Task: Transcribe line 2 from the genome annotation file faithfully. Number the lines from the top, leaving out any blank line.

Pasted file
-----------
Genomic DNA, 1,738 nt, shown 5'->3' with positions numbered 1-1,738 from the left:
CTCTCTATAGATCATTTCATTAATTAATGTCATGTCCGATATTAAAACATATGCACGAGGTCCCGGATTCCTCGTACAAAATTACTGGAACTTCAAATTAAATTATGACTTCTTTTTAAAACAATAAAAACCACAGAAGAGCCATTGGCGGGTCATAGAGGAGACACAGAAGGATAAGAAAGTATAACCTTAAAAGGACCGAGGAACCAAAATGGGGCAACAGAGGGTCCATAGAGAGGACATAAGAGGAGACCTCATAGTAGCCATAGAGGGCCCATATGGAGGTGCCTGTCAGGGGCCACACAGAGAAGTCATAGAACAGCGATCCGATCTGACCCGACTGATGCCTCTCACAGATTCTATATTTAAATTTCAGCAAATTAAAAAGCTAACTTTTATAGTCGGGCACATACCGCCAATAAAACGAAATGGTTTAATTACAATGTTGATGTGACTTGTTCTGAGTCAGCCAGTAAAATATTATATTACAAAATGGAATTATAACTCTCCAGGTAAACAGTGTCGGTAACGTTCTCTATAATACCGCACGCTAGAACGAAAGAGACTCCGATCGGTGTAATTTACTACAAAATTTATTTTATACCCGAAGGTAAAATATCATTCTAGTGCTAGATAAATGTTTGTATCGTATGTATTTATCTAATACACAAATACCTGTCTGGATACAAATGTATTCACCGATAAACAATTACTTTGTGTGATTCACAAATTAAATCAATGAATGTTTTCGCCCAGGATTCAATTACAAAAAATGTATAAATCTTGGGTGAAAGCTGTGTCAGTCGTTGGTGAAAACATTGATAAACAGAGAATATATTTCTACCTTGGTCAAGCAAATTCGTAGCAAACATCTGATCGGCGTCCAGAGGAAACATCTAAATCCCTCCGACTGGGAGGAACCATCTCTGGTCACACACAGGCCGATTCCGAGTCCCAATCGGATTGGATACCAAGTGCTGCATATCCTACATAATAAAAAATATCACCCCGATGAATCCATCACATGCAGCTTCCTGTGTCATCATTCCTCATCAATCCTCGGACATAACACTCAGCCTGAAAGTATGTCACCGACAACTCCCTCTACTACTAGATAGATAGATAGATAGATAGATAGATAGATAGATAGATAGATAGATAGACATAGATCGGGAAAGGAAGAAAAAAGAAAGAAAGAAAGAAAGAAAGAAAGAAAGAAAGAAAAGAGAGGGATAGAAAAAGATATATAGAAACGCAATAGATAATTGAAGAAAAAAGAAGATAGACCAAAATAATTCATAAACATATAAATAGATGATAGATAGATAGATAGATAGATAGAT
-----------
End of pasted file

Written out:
CTCTCTATAGATCATTTCATTAATTAATGTCATGTCCGATATTAAAACATATGCACGAGGTCCCGGATTCCTCGTACAAAATTACTGGAACTTCAAATTAAATTATGACTTCTTTTTAAAACAATAAAAACCACAGAAGAGCCATTGGCGGGTCATAGAGGAGACACAGAAGGATAAGAAAGTATAACCTTAAAAGGACCGAGGAACCAAAATGGGGCAACAGAGGGTCCATAGAGAGGACATAAGAGGAGACCTCATAGTAGCCATAGAGGGCCCATATGGAGGTGCCTGTCAGGGGCCACACAGAGAAGTCATAGAACAGCGATCCGATCTGACCCGACTGATGCCTCTCACAGATTCTATATTTAAATTTCAGCAAATTAAAAAGCTAACTTTTATAGTCGGGCACATACCGCCAATAAAACGAAATGGTTTAATTACAATGTTGATGTGACTTGTTCTGAGTCAGCCAGTAAAATATTATATTACAAAATGGAATTATAACTCTCCAGGTAAACAGTGTCGGTAACGTTCTCTATAATACCGCACGCTAGAACGAAAGAGACTCCGATCGGTGTAATTTACTACAAAATTTATTTTATACCCGAAGGTAAAATATCATTCTAGTGCTAGATAAATGTTTGTATCGTATGTATTTATCTAATACACAAATACCTGTCTGGATACAAATGTATTCACCGATAAACAATTACTTTGTGTGATTCACAAATTAAATCAATGAATGTTTTCGCCCAGGATTCAATTACAAAAAATGTATAAATCTTGGGTGAAAGCTGTGTCAGTCGTTGGTGAAAACATTGATAAACAGAGAATATATTTCTACCTTGGTCAAGCAAATTCGTAGCAAACATCTGATCGGCGTCCAGAGGAAACATCTAAATCCCTCCGACTGGGAGGAACCATCTCTGGTCACACACAGGCCGATTCCGAGTCCCAATCGGATTGGATACCAAGTGCTGCATATCCTACATAATAAAAAATATCACCCCGATGAATCCATCACATGCAGCTTCCTGTGTCATCATTCCTCATCAATCCTCGGACATAACACTCAGCCTGAAAGTATGTCACCGACAACTCCCTCTACTACTAGATAGATAGATAGATAGATAGATAGATAGATAGATAGATAGATAGATAGACATAGATCGGGAAAGGAAGAAAAAAGAAAGAAAGAAAGAAAGAAAGAAAGAAAGAAAGAAAAGAGAGGGATAGAAAAAGATATATAGAAACGCAATAGATAATTGAAGAAAAAAGAAGATAGACCAAAATAATTCATAAACATATAAATAGATGATAGATAGATAGATAGATAGATAGAT